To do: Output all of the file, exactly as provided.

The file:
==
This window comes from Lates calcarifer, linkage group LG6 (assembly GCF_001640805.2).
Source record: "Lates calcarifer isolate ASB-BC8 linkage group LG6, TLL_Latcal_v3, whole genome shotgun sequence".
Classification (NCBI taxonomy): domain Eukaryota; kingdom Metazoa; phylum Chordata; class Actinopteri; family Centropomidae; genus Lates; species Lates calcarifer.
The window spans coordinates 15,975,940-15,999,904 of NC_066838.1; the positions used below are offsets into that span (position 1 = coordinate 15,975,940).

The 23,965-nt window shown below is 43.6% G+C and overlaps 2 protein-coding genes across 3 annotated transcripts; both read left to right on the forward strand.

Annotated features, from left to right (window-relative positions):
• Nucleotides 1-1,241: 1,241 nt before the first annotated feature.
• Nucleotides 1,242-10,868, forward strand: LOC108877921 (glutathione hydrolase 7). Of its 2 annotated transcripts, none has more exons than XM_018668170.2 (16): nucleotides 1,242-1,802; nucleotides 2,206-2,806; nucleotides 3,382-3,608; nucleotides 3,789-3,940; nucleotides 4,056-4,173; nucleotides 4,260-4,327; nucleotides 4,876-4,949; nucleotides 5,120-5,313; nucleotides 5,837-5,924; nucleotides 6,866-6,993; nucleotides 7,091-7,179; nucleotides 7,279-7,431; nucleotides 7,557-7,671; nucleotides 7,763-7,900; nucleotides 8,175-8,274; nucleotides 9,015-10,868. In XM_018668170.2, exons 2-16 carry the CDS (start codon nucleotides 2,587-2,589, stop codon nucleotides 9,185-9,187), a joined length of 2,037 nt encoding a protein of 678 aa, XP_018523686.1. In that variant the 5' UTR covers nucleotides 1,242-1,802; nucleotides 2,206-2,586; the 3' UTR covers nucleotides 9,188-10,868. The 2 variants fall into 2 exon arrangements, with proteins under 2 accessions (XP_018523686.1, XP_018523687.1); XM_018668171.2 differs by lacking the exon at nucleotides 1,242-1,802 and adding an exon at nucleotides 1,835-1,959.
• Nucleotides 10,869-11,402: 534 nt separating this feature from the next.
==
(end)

This window comes from Lates calcarifer, linkage group LG6 (assembly GCF_001640805.2).
Source record: "Lates calcarifer isolate ASB-BC8 linkage group LG6, TLL_Latcal_v3, whole genome shotgun sequence".
Classification (NCBI taxonomy): domain Eukaryota; kingdom Metazoa; phylum Chordata; class Actinopteri; family Centropomidae; genus Lates; species Lates calcarifer.
The window spans coordinates 15,975,940-15,999,904 of NC_066838.1; the positions used below are offsets into that span (position 1 = coordinate 15,975,940).

The 23,965-nt window shown below is 43.6% G+C and overlaps 2 protein-coding genes across 3 annotated transcripts; both read left to right on the forward strand.

Annotated features, from left to right (window-relative positions):
• Nucleotides 1-1,241: 1,241 nt before the first annotated feature.
• Nucleotides 1,242-10,868, forward strand: LOC108877921 (glutathione hydrolase 7). Of its 2 annotated transcripts, none has more exons than XM_018668170.2 (16): nucleotides 1,242-1,802; nucleotides 2,206-2,806; nucleotides 3,382-3,608; nucleotides 3,789-3,940; nucleotides 4,056-4,173; nucleotides 4,260-4,327; nucleotides 4,876-4,949; nucleotides 5,120-5,313; nucleotides 5,837-5,924; nucleotides 6,866-6,993; nucleotides 7,091-7,179; nucleotides 7,279-7,431; nucleotides 7,557-7,671; nucleotides 7,763-7,900; nucleotides 8,175-8,274; nucleotides 9,015-10,868. In XM_018668170.2, exons 2-16 carry the CDS (start codon nucleotides 2,587-2,589, stop codon nucleotides 9,185-9,187), a joined length of 2,037 nt encoding a protein of 678 aa, XP_018523686.1. In that variant the 5' UTR covers nucleotides 1,242-1,802; nucleotides 2,206-2,586; the 3' UTR covers nucleotides 9,188-10,868. The 2 variants fall into 2 exon arrangements, with proteins under 2 accessions (XP_018523686.1, XP_018523687.1); XM_018668171.2 differs by lacking the exon at nucleotides 1,242-1,802 and adding an exon at nucleotides 1,835-1,959.
• Nucleotides 10,869-11,402: 534 nt separating this feature from the next.